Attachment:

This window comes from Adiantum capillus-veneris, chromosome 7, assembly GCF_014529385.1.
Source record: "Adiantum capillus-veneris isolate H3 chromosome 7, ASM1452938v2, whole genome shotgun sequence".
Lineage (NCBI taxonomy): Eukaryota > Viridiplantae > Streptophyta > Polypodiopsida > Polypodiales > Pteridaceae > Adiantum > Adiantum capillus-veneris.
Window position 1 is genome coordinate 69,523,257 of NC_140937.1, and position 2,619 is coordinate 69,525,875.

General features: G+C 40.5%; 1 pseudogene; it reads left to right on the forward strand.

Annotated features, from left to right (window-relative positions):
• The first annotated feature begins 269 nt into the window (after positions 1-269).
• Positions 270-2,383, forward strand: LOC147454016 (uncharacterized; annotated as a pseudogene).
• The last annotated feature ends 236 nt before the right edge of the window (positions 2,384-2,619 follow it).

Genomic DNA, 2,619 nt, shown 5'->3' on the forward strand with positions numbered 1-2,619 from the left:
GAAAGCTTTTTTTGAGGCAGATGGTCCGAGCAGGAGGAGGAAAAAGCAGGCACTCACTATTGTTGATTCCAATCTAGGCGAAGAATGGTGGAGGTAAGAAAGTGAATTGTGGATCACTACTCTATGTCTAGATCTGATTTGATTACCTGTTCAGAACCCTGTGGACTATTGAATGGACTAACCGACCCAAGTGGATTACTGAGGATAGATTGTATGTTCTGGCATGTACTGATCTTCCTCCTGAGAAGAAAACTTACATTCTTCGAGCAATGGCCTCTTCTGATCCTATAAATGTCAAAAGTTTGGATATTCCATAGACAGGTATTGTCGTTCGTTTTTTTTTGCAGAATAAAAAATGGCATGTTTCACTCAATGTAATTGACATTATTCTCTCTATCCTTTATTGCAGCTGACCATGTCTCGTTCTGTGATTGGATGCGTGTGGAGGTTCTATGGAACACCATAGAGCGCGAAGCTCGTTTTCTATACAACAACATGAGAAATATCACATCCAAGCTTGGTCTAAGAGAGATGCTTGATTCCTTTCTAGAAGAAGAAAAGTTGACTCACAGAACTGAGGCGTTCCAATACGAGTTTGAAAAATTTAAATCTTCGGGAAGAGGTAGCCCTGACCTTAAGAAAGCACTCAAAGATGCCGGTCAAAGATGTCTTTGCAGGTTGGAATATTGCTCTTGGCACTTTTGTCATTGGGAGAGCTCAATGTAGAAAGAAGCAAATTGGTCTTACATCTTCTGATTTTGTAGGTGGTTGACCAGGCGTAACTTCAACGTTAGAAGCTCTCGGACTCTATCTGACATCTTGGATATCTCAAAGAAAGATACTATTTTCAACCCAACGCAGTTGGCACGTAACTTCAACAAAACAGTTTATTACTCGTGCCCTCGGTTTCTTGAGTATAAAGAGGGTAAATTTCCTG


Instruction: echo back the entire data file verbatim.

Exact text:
This window comes from Adiantum capillus-veneris, chromosome 7, assembly GCF_014529385.1.
Source record: "Adiantum capillus-veneris isolate H3 chromosome 7, ASM1452938v2, whole genome shotgun sequence".
Lineage (NCBI taxonomy): Eukaryota > Viridiplantae > Streptophyta > Polypodiopsida > Polypodiales > Pteridaceae > Adiantum > Adiantum capillus-veneris.
Window position 1 is genome coordinate 69,523,257 of NC_140937.1, and position 2,619 is coordinate 69,525,875.

General features: G+C 40.5%; 1 pseudogene; it reads left to right on the forward strand.

Annotated features, from left to right (window-relative positions):
• The first annotated feature begins 269 nt into the window (after positions 1-269).
• Positions 270-2,383, forward strand: LOC147454016 (uncharacterized; annotated as a pseudogene).
• The last annotated feature ends 236 nt before the right edge of the window (positions 2,384-2,619 follow it).

Genomic DNA, 2,619 nt, shown 5'->3' on the forward strand with positions numbered 1-2,619 from the left:
GAAAGCTTTTTTTGAGGCAGATGGTCCGAGCAGGAGGAGGAAAAAGCAGGCACTCACTATTGTTGATTCCAATCTAGGCGAAGAATGGTGGAGGTAAGAAAGTGAATTGTGGATCACTACTCTATGTCTAGATCTGATTTGATTACCTGTTCAGAACCCTGTGGACTATTGAATGGACTAACCGACCCAAGTGGATTACTGAGGATAGATTGTATGTTCTGGCATGTACTGATCTTCCTCCTGAGAAGAAAACTTACATTCTTCGAGCAATGGCCTCTTCTGATCCTATAAATGTCAAAAGTTTGGATATTCCATAGACAGGTATTGTCGTTCGTTTTTTTTTGCAGAATAAAAAATGGCATGTTTCACTCAATGTAATTGACATTATTCTCTCTATCCTTTATTGCAGCTGACCATGTCTCGTTCTGTGATTGGATGCGTGTGGAGGTTCTATGGAACACCATAGAGCGCGAAGCTCGTTTTCTATACAACAACATGAGAAATATCACATCCAAGCTTGGTCTAAGAGAGATGCTTGATTCCTTTCTAGAAGAAGAAAAGTTGACTCACAGAACTGAGGCGTTCCAATACGAGTTTGAAAAATTTAAATCTTCGGGAAGAGGTAGCCCTGACCTTAAGAAAGCACTCAAAGATGCCGGTCAAAGATGTCTTTGCAGGTTGGAATATTGCTCTTGGCACTTTTGTCATTGGGAGAGCTCAATGTAGAAAGAAGCAAATTGGTCTTACATCTTCTGATTTTGTAGGTGGTTGACCAGGCGTAACTTCAACGTTAGAAGCTCTCGGACTCTATCTGACATCTTGGATATCTCAAAGAAAGATACTATTTTCAACCCAACGCAGTTGGCACGTAACTTCAACAAAACAGTTTATTACTCGTGCCCTCGGTTTCTTGAGTATAAAGAGGGTAAATTTCCTG